Madison County, Cedar Shoals meet in much-anticipated match-up
Madison County is preparing for Cedar Shoals this week, but the Jaguars have been in the back of the Raiders’ minds a little longer than that.
“Oh yeah,” junior quarterback Jacob Owens said. “This is one we’ve been talking about all summer.”
Madison County and Cedar Shoals — schools located a mere 20 miles apart — will meet for just the fifth time ever Friday in Athens at 7:30 p.m.
Aside from the huge region ramifications of this game, head coach Randell Owens notes the association between the two schools.
“They’re fairly close to us,” Owens said. “It’s kind of somewhat a rivalry in that we know each other so well. Maybe it gets more personal. Then you add the fact that our principal (Dr. Tommy Craft) came from there.”
It’s the first time anyone on the Raider roster will play on Cedar Shoals’ home field, The Jungle.
“This is definitely big,” said junior safety Bracken Turner, who enjoyed a three-interception night last weekend. “If we get past these guys, we’re right on track to win the region.”
Indeed, this is a league key game for both squads, which haven’t played since 2005. Madison County — which won that game 27-13 —and Cedar Shoals enter with identical 2-1 records in region play.
Both are chasing Rockdale County, who leads the region at 3-0. The Bulldogs beat Madison County 25-14 in the season opener. But Madison County has rebounded nicely since that week one loss with blowout wins over Winder-Barrow (44-7) and Monroe Area (34-0).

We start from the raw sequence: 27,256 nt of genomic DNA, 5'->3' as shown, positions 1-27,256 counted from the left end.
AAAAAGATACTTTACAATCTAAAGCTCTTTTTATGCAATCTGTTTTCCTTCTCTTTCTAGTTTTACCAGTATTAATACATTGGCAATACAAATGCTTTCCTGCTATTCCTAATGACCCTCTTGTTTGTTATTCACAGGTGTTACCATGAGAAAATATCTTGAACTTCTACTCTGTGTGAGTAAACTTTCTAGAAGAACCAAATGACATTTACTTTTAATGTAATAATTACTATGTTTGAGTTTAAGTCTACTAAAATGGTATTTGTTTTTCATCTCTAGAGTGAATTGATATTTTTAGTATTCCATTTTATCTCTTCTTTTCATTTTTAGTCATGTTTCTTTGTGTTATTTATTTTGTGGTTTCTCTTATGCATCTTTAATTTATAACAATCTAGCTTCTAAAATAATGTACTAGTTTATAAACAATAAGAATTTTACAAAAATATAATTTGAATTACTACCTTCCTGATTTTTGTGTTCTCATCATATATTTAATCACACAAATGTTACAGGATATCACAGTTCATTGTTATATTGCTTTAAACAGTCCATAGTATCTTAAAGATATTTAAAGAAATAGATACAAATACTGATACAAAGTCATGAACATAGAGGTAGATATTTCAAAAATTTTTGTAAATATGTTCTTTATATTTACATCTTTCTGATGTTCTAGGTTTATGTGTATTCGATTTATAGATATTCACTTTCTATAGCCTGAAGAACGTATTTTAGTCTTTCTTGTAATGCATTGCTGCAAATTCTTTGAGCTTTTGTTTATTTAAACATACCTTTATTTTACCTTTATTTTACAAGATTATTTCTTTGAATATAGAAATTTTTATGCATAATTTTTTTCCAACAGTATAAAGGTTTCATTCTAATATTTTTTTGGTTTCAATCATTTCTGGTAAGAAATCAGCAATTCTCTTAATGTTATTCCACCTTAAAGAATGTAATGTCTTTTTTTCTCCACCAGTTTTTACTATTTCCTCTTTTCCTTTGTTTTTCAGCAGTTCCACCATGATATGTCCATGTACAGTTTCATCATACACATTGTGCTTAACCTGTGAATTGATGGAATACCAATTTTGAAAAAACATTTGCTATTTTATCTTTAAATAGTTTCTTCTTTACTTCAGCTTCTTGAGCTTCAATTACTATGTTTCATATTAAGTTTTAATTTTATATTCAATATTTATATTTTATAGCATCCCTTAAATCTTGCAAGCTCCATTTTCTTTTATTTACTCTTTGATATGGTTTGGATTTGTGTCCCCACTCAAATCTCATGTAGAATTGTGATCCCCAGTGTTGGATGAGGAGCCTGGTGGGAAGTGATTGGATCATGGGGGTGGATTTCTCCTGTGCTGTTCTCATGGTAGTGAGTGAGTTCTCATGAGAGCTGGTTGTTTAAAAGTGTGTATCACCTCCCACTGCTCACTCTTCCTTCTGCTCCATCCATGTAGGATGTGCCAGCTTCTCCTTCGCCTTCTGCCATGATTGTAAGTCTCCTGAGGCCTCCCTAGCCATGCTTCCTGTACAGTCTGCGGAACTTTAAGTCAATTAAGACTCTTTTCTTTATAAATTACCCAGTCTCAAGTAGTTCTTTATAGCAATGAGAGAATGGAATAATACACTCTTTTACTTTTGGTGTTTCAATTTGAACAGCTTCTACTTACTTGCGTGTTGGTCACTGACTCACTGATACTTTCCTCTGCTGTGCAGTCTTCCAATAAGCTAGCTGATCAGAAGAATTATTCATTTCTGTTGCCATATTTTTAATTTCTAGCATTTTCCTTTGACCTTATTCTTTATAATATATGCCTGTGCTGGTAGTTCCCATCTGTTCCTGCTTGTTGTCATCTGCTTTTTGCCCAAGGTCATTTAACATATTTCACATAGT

The Raiders overcame a slow start last Friday to rout the Purple Hurricanes behind four-second half touchdowns. Defensively, Madison County held a foe scoreless for the first time in three years and racked up seven sacks.
“It was a good night, the defense getting the shut out,” Owens said. “Of course, that went a long way (towards confidence). We’re going to need that going into this game.”
The teeth of the Raiders’ schedule begins in earnest this Friday.
Cedar Shoals, now coached by Xarvia Smith, is an aggregate 17-4 the last two seasons, while next week’s foe, Salem, shared the region title last year and has been perhaps the elite program in the region since 2004.
“These next two weeks are going to be big,” said Jacob Owens, who threw for a career-high 212 yards in last week’s win over Monroe Area.
After Salem comes Habersham Central on Oct. 3, which shared last year’s region title with Salem.
Madison County then closes the schedule Loganville (Oct. 10), Heritage (Oct. 17), Apalachee (Oct. 31) and Clarke Central (Nov. 7).
“There’s no easy game on the horizon; Jackson County is gone,” coach Owens said noting the former 8-AAAA school. “There are no weak links left on the road."